6) Energy used vs. power produced: In 2013, Stanford University reported that the rapid growth of the solar power industry may have “exacerbated the global warming situation it was meant to soothe.” Citing a a highly technical study co-authored by Michael Dale, postdoctoral fellow at Stanford’s Global Climate & Energy Project, it looked at the amount of energy measured starting in 2000 that the PV industry had used, mostly from fossil fuels. According to the study, the energy to produce the PV components was actually greater than the power the resulting PV installations produced. The good news, Stanford researchers said, was that with continued technological advances, the global PV industry is poised to pay off its debt of energy as early as 2015, and no later than 2020. In an interview for the Standford report, Dale said PV was on its way to becoming “a net energy benefit to society.”
7) Green vs. Black: Another PV and ME follower, a renewable energy manager in the southeastern US who asked that her name not be used, sees the talk of birds, chemicals and energy as a smokescreen. Some Solarites may be gray. But what concerns her is the blackness of what she calls “the other guys.” Solar people, she contends, are not dirty hypocrites – they are the ones who are committed to an ideal. “I think what seems to set the solar crowd apart from other more traditional energy developers is their genuine passion for the product they promote. The other guys don’t seem to bring that same reverential zeal for their product when making their pitch. I think there’s a good reason for that. While solar has its challenges like all technologies, it is more sustainable than most – period. Gather all of that [anti-solar rhetoric] up and it would still pale in comparison to what we get when we take a look at our other resource options,” she says. “Shall we discuss the risk profile of nuclear as a point of reference, for example? Or coal, perhaps? Fracking for natural gas, anyone? I think you get the point. So my short answer is, no, solar people are not dirty hypocrites – but I know a few industries that would love for you to believe they are.”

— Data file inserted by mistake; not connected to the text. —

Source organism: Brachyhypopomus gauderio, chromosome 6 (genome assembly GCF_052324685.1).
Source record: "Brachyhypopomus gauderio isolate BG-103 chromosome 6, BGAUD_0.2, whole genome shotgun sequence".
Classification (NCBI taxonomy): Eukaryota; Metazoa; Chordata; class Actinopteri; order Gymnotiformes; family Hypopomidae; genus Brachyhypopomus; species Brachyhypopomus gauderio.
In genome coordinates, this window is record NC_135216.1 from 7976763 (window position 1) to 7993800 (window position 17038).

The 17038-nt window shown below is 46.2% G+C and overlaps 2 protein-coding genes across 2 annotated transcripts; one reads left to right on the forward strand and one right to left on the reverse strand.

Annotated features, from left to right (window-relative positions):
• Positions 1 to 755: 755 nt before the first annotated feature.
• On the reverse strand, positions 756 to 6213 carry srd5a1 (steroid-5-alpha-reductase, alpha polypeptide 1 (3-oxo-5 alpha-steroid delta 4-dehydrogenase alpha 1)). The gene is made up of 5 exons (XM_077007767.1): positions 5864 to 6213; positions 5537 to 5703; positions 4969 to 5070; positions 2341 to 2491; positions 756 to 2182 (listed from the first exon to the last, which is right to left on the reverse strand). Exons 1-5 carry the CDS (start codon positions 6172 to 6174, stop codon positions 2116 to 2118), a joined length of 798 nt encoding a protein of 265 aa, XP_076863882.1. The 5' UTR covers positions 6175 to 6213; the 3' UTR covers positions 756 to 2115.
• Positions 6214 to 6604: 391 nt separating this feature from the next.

8) Renewable bigots?: PV fanatics are sometimes so parochial that they consider themselves to be the only answer to the climate-change struggle. Hence, they can be found putting down, or – at the very least – ignoring other renewables that are fighting the same fight. While wind power is the most common target, PV’s other cousins, such as solar thermal and concentrated solar power, are not immune to the indifference of the PV club. Some PV flatplaters even give PV-based solar trackers the cold shoulder.
9) Solarites getting high: Look at the smart phone app Flightradar24, and the number of planes in the sky is astounding. Unlike the swarm of pollen-bearing bees that they resemble, each of the planes spews exhaust particulates, adding to the CO2 to the upper atmosphere. Among the passengers are often solar people, many on their way to solar trade fairs and conferences to promote ways of limiting that very same gas. It is highly unlikely that alternatives, such as the solar-powered Solar Impulse airplane, currently making gambit to circle the globe, will ever clear the air. But there are less hypocritical options in the internet age. Perhaps huge solar gatherings via cyberspace Skyping — on PV-powered PCs.
10) “Soul”ar-less lifestyles: How many people with solar on their roofs or workers in the PV business unnecessarily get into cars – usually with no other passengers – for their drive to work, shopping, or just leisure. Use it as a necessary evil, yes, but not an unnecessary one. Take the bus, bicycle, walk, run, skate or, if drive you must, use an electric vehicle (charged by PV arrays). Other hypocritical lifestyles for Solarites? – perhaps smoking; leaving the computer and lights on; taking long, hot showers. Solar believers may pontificate a certain way of life for a healthier planet, but do they live it?
11 to 50) Forty to go: Where are you on the green/hypocrite solar scale — and why are you there? Help PV and ME reach the full half-century mark of 50 shades of solar by praising your commitment to the cause or confessing your secret sins in Leave a reply.
So, yes, there is a fair amount of gray in the way Solarites practice their faith. But even the most cynical among them, those just looking to earn a buck, must sometimes feel that they are among the environmental righteous. Hypocritical or not, in making solar love to the shining Sun by embracing the efficiency of every photon possible, they will always be better than those who try to squeeze the last drop of oil or belch of gas out of the stony ground by fracking Mother Earth.